According to this paper:

$y(t)$ is stationary if all of the roots (of characteristic equation) lie outside the unit circle

Here, $y(t)$ is causal.

To me it seems the case is exactly the opposite, the roots should be inside the unit circle for causal process to be stable.

Example, consider the difference equation:


The characteristic equation is then: $$r^2-5r+6=0$$

Solution for characteristic roots: $$r=2, r=3$$

Solution for the difference equation (assuming 1 as initial conditions): $$y(t)=2^t+3^t$$

Clearly the roots are outside the unit circle (as 1<2,3), and the process unstationary (as it grows with t). To me it seems that the 3rd equation in the paper should have negative exponent for zs (in which case the solution would be the same as mine, even if arrived through the z transform).

Yet, the claim appears in many places so it can't be wrong (I doubt the paper is wrong either). However, for LTI system to be stable the poles must be inside the circle, a other claim that is repeated everywhere. Is the statement just plain wrong or are these things somehow not equivalent?


1 Answer 1


The paper deals in the lag operator $L$, rather than $z^{-1}$ as DSP people tend to use.

As a result, all the DSP results you know are inverted. So "inside the unit circle" becomes "outside the unit circle", black is white, and ... avoid zebra crossings.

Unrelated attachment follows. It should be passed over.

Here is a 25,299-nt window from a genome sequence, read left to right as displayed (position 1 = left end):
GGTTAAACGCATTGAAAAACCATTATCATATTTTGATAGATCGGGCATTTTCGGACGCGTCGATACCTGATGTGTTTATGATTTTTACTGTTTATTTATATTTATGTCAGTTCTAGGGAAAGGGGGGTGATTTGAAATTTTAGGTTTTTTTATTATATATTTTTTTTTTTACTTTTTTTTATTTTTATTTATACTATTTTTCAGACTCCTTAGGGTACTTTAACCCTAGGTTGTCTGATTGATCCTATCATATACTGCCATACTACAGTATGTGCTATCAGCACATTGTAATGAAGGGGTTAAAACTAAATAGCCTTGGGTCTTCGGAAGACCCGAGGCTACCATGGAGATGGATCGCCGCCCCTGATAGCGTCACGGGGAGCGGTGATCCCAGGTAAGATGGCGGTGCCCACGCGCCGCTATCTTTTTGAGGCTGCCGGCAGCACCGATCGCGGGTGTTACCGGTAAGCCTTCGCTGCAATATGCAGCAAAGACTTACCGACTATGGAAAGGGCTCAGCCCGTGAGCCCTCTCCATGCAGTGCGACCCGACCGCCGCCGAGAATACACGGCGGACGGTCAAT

• $\begingroup$ K, is this the same then, as stating that the system is anti-causal? $\endgroup$
    – Dole
    Apr 20, 2016 at 15:23
  • $\begingroup$ A causal system expressed in terms of $L$ will have its impulse response with only non-negative exponents (i.e. zero or positive). $L^n$ terms in the system impulse response with $n<0$ will be anti-causal. $\endgroup$
    – Peter K.
    Apr 20, 2016 at 15:34
  • $\begingroup$ K, Makes sense, but I still don't quite see why the characteristic roots are "upside down", due to use of lag operator. I mean, I could just take the normal z-transform of the equation without the use of L operator and then say the roots should be inside the circle... If this is indeed just a matter of expression, isn't it a bit too limiting to say they should be outside the circle? $\endgroup$
    – Dole
    Apr 20, 2016 at 16:18
  • 1
    $\begingroup$ How is it more limiting than saying they should be inside the unit circle? The substitution is $L = z^{-1}$. The two ways of looking at it are precisely equivalent. There is nothing more complex than that. Statisticians / econometrists sometimes use the lag operator instead of what DSP people consider the standard $z^{-1}$ operator. In some ways, they are right: $z$ is really an "advance" operator, which is somewhat nonsensical given the way equations are usually written in terms of past values of the input and output (for causal systems). $\endgroup$
    – Peter K.
    Apr 20, 2016 at 16:22
  • $\begingroup$ K I suppose limiting is not the correct term. It's a bit confusing given the same profs of statistics/econometrics only talk about the before mentioned solution, not bringing up that there is lag operator transformation involved when bringing up the quote above... Thank you for the explanation! $\endgroup$
    – Dole
    Apr 20, 2016 at 16:53

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